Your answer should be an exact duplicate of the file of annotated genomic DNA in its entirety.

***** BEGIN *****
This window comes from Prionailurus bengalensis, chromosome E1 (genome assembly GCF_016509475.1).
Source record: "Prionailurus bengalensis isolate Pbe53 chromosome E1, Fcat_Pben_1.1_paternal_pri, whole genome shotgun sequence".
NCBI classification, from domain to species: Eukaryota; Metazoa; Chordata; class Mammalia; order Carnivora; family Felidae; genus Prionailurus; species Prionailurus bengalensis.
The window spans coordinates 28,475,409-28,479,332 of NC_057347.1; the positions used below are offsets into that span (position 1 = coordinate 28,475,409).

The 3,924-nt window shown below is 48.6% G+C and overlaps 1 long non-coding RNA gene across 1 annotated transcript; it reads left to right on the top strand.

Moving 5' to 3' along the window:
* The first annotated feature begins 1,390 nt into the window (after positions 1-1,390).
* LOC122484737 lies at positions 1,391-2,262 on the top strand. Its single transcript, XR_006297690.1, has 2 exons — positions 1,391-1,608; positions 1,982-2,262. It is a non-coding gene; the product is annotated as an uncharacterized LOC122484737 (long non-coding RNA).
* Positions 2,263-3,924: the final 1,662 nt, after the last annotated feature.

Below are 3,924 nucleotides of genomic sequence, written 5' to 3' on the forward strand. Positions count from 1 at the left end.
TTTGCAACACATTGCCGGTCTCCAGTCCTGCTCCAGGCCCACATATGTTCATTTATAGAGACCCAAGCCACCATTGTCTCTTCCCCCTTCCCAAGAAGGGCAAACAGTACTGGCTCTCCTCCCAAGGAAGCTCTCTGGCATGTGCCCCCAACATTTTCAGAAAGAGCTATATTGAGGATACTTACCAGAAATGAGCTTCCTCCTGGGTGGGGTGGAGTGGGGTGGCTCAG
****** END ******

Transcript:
This window comes from Prionailurus bengalensis, chromosome E1 (genome assembly GCF_016509475.1).
Source record: "Prionailurus bengalensis isolate Pbe53 chromosome E1, Fcat_Pben_1.1_paternal_pri, whole genome shotgun sequence".
NCBI classification, from domain to species: Eukaryota; Metazoa; Chordata; class Mammalia; order Carnivora; family Felidae; genus Prionailurus; species Prionailurus bengalensis.
The window spans coordinates 28,475,409-28,479,332 of NC_057347.1; the positions used below are offsets into that span (position 1 = coordinate 28,475,409).

The 3,924-nt window shown below is 48.6% G+C and overlaps 1 long non-coding RNA gene across 1 annotated transcript; it reads left to right on the top strand.

Moving 5' to 3' along the window:
* The first annotated feature begins 1,390 nt into the window (after positions 1-1,390).
* LOC122484737 lies at positions 1,391-2,262 on the top strand. Its single transcript, XR_006297690.1, has 2 exons — positions 1,391-1,608; positions 1,982-2,262. It is a non-coding gene; the product is annotated as an uncharacterized LOC122484737 (long non-coding RNA).
* Positions 2,263-3,924: the final 1,662 nt, after the last annotated feature.

Below are 3,924 nucleotides of genomic sequence, written 5' to 3' on the forward strand. Positions count from 1 at the left end.
TTTGCAACACATTGCCGGTCTCCAGTCCTGCTCCAGGCCCACATATGTTCATTTATAGAGACCCAAGCCACCATTGTCTCTTCCCCCTTCCCAAGAAGGGCAAACAGTACTGGCTCTCCTCCCAAGGAAGCTCTCTGGCATGTGCCCCCAACATTTTCAGAAAGAGCTATATTGAGGATACTTACCAGAAATGAGCTTCCTCCTGGGTGGGGTGGAGTGGGGTGGCTCAG